Thursday, April 17, 2008

Get bigger brains to live (and make babies) longer

ResearchBlogging.orgHere's another interesting paper waiting in the publication pipeline at the Journal of Human Evolution on brain size and life history in primates. Should be fun to chew on following on the heels of Heidi Rivera's post about cellular scaling rules which has generated some interesting discussion. Look below the fold for the abstract of the paper, and my own first impressions (and email me if you want the pdf):

Life history costs and benefits of encephalization: a comparative test using data from long-term studies of primates in the wild

Nancy L. Barrickman, Meredith L. Bastian, Karin Isler, and Carel P. van Schaik


The correlation between brain size and life history has been investigated in many previous studies, and several viable explanations have been proposed. However, the results of these studies are often at odds, causing uncertainties about whether these two character complexes underwent correlated evolution. These disparities could arise from the mixture of wild and captive values in the datasets, potentially obscuring real relationships, and from differences in the methods of controlling for phylogenetic non independence of species values. This paper seeks to resolve these difficulties by (1) proposing an overarching hypothesis that encompasses many of the previously proposed hypotheses, and (2) testing the predictions of this hypothesis using rigorously compiled data and utilizing multiple methods of analysis. We hypothesize that the adaptive benefit of increased encephalization is an increase in reproductive lifespan or efficiency, which must be sufficient to outweigh the costs due to growing and maturing the larger brain. These costs and benefits are directly reflected in the length of life history stages. We tested this hypothesis on a wide range of primate species. Our results demonstrate that encephalization is significantly correlated with prolongation of all stages of developmental life history except the lactational period, and is significantly correlated with an extension of the reproductive lifespan. These results support the contention that the link between brain size and life history is caused by a balance between the costs of growing a brain and the survival benefits the brain provides. Thus, our results suggest that the evolution of prolonged life history during human evolution is caused by increased encephalization.

Here's the key figure demonstrating the main correlations between brain growth (x-axis) and (a) lactational period, (b) juvenile period, and (c) Age @ First Reproduction, all after controlling for the effects of body growth:


This leads the authors to argue that the high cost of growing all that brain tissue is offset by prolonging juvenile and reproductive phases. The juvenile phase is when the brain apparently grows faster than the body in most primates (which is why there is no correlation in panel (a) of the figure). In turn, species with larger brains have better survival over longer juvenile and reproductive phases in their life history. In other words, species that have bigger brains pay the cost of growing more of the most expensive tissue in the body, but benefit by being smarter at foraging, avoiding predators, and generally living and fornicating over longer periods than their smaller-brained counterparts. Note that having a bigger brain is not correlated with an increase in reproductive output at any given time, just the prolongation of the reproductive phase oveall - which, I suspect, may leave you with greater lifetime reproductive success (=fitness) in any case.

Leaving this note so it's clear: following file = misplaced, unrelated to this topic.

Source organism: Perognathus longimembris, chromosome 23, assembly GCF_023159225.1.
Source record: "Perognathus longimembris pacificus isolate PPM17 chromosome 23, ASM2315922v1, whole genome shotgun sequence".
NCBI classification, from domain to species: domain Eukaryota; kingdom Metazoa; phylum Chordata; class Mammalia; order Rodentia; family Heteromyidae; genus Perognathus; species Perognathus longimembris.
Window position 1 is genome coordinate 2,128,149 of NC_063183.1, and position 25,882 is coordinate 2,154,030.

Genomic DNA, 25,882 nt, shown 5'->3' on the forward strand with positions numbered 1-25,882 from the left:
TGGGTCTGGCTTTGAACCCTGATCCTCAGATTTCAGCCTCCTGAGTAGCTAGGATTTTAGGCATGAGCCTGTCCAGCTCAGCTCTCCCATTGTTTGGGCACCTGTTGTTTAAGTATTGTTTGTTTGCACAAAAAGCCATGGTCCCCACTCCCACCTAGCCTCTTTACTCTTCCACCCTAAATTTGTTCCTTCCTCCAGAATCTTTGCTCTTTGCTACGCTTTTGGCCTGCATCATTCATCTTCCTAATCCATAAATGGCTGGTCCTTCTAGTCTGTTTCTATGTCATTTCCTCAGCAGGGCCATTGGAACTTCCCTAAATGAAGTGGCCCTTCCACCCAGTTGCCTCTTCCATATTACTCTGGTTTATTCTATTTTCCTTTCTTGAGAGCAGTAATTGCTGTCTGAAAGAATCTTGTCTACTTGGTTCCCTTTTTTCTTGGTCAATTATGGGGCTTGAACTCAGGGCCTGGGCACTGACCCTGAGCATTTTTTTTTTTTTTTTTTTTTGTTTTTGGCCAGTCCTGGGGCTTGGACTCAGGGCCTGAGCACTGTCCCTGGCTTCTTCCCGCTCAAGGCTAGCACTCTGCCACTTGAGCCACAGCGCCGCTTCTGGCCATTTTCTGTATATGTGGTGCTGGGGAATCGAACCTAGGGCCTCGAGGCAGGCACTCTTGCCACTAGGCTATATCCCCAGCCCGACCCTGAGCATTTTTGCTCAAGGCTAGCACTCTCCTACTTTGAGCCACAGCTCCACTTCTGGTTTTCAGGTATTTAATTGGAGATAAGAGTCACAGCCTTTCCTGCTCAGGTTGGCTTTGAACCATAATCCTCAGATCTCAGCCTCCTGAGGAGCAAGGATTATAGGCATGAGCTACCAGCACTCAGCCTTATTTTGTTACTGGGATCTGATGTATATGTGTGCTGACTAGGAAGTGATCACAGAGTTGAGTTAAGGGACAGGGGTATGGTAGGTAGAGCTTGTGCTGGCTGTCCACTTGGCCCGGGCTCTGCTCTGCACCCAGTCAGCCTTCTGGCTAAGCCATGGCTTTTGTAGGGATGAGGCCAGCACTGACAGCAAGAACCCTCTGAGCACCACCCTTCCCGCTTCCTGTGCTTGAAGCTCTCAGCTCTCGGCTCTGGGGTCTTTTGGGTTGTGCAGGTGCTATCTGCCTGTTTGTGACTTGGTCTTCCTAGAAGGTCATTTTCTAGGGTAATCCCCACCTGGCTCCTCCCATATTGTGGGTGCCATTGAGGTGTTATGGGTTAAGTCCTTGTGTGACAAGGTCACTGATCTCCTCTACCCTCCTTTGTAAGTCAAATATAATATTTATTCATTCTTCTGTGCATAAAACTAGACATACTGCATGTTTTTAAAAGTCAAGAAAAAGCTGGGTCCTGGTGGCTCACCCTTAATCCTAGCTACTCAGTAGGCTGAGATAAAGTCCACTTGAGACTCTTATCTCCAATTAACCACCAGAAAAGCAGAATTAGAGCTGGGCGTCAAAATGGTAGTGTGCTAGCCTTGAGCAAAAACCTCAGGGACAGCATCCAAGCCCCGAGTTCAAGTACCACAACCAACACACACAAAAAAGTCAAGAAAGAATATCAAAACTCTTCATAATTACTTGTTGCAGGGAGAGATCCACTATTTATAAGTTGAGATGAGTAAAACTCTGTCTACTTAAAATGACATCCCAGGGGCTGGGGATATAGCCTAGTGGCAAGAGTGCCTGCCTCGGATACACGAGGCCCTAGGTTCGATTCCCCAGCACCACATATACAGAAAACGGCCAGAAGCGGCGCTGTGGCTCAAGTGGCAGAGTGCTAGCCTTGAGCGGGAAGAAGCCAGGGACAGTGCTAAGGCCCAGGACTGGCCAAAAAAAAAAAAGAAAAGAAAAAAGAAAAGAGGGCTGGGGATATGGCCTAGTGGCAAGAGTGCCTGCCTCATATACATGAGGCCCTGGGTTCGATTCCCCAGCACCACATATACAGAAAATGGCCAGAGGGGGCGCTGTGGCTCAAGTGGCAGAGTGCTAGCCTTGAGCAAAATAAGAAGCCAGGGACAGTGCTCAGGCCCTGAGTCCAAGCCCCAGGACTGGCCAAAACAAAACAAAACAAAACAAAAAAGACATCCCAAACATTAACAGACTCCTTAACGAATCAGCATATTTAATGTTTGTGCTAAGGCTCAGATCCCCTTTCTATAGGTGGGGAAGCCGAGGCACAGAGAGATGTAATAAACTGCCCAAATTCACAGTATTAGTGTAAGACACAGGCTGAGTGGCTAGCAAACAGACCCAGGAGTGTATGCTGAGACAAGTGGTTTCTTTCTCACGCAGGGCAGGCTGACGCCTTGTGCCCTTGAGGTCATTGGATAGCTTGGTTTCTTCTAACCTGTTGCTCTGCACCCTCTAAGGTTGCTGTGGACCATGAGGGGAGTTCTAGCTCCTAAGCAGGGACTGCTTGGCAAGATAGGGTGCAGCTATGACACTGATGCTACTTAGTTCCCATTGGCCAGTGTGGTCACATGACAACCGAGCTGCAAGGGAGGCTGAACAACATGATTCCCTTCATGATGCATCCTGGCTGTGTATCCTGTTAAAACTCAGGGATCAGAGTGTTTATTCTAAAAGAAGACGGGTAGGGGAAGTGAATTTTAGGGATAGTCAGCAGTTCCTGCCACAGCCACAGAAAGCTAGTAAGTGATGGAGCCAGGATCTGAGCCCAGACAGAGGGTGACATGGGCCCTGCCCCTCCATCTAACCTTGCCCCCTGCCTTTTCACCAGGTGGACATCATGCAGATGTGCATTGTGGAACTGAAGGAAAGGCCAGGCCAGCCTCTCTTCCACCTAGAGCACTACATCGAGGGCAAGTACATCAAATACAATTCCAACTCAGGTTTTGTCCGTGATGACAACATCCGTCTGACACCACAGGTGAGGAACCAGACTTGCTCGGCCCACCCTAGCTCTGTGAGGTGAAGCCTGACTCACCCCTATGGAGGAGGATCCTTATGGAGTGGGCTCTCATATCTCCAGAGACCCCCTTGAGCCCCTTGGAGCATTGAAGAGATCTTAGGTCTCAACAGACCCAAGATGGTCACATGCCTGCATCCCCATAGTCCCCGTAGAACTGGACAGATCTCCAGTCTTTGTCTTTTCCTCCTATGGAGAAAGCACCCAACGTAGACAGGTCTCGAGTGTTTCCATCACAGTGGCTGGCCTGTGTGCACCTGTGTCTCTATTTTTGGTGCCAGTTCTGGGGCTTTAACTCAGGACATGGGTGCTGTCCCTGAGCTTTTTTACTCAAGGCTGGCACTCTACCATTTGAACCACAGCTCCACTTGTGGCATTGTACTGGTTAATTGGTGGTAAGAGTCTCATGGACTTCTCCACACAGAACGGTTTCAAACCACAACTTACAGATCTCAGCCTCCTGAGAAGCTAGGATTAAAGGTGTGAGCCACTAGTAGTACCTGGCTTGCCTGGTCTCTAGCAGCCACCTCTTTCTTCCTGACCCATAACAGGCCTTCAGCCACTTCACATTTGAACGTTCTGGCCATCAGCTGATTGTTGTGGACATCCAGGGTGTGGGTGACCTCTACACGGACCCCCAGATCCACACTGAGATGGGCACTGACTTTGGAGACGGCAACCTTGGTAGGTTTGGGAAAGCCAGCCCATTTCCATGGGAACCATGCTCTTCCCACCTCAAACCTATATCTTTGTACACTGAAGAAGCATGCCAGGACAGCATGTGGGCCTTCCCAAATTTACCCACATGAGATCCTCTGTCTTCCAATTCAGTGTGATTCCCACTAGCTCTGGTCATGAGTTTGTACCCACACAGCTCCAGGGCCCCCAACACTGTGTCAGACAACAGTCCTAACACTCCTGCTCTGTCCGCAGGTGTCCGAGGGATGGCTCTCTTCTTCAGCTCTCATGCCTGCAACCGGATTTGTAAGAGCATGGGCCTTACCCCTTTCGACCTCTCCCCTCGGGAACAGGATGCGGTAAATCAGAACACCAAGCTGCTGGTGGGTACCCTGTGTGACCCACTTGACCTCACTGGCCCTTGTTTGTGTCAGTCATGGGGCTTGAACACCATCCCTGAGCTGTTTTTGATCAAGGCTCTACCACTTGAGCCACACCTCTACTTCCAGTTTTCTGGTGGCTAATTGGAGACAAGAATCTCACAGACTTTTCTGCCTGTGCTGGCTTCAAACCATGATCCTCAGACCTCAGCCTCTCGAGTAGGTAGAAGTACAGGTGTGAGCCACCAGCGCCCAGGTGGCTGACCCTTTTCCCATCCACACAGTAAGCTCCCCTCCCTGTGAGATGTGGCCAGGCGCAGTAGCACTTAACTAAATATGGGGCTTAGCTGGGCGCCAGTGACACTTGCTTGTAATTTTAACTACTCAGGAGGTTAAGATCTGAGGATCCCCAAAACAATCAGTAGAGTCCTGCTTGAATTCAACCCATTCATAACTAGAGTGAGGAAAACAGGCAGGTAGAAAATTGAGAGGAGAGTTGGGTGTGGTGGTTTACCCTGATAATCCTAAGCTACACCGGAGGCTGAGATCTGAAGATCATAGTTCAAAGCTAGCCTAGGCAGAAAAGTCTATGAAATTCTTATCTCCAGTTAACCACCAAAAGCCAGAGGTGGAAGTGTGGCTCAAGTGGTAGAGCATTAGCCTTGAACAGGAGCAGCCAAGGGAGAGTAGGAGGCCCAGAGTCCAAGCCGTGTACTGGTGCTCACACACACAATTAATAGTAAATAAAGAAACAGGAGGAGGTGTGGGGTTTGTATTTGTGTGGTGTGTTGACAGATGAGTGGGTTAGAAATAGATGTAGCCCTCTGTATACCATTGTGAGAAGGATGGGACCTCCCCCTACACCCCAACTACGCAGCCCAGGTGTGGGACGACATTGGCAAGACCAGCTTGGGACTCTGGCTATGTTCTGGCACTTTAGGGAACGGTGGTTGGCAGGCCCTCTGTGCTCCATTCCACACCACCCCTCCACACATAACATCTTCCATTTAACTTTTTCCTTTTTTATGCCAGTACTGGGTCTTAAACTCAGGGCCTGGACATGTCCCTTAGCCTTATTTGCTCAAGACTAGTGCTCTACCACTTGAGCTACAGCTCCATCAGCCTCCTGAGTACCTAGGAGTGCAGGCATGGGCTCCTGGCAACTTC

The argument of the paper is strengthened by the fact that they draw mostly upon datasets from wild populations that have been studied for long enough to document a boat-load of life history parameters (including gestation length; interbirth interval between surviving offspring; lactational period; juvenile/adolescent period; age at first reproduction for females; life expectancy at AFR, or the inverse of mortality rate; adult lifespan) - so they are analyzing real-life situations faced by these primates in the wild, and not more benign or stressful conditions in captivity. They also used a phylogenetic comparative method in analyzing correlations such as shown in the above figure - i.e., they removed or controlled for effects of phylogeny.

So, do you buy the causal argument (at the end of the abstract) that increased brain size is what caused the life-history phases to lengthen? Or is it the other way around? What does the correlation tell us about causation in this case? Myself - I'd have to say I like the correlations, but have to digest the paper some more before I completely buy the causal argument.

So what else are we doing as the primate with the most brains, and longest active sex lives? Well, cutting down on our reproduction (or trying to anyway), for one thing. And also, apparently trying to decouple brain growth from body growth entirely - in other domesticated animals - even thinking about producing animals with more meat and much less brain! Why? So we can have more meat to eat, of course, without having to worry about animal rights issues, presumably! Now that's an interesting direction to go in, opposite from the self-sacrificing talking cow imagined by Douglas Adams in "The Restaurant at the End of the Universe"!

[Hat-tip to Afarensis]


BARRICKMAN, N., BASTIAN, M., ISLER, K., VANSCHAIK, C. (2007). Life history costs and benefits of encephalization: a comparative test using data from long-term studies of primates in the wild. Journal of Human Evolution DOI: 10.1016/j.jhevol.2007.08.012



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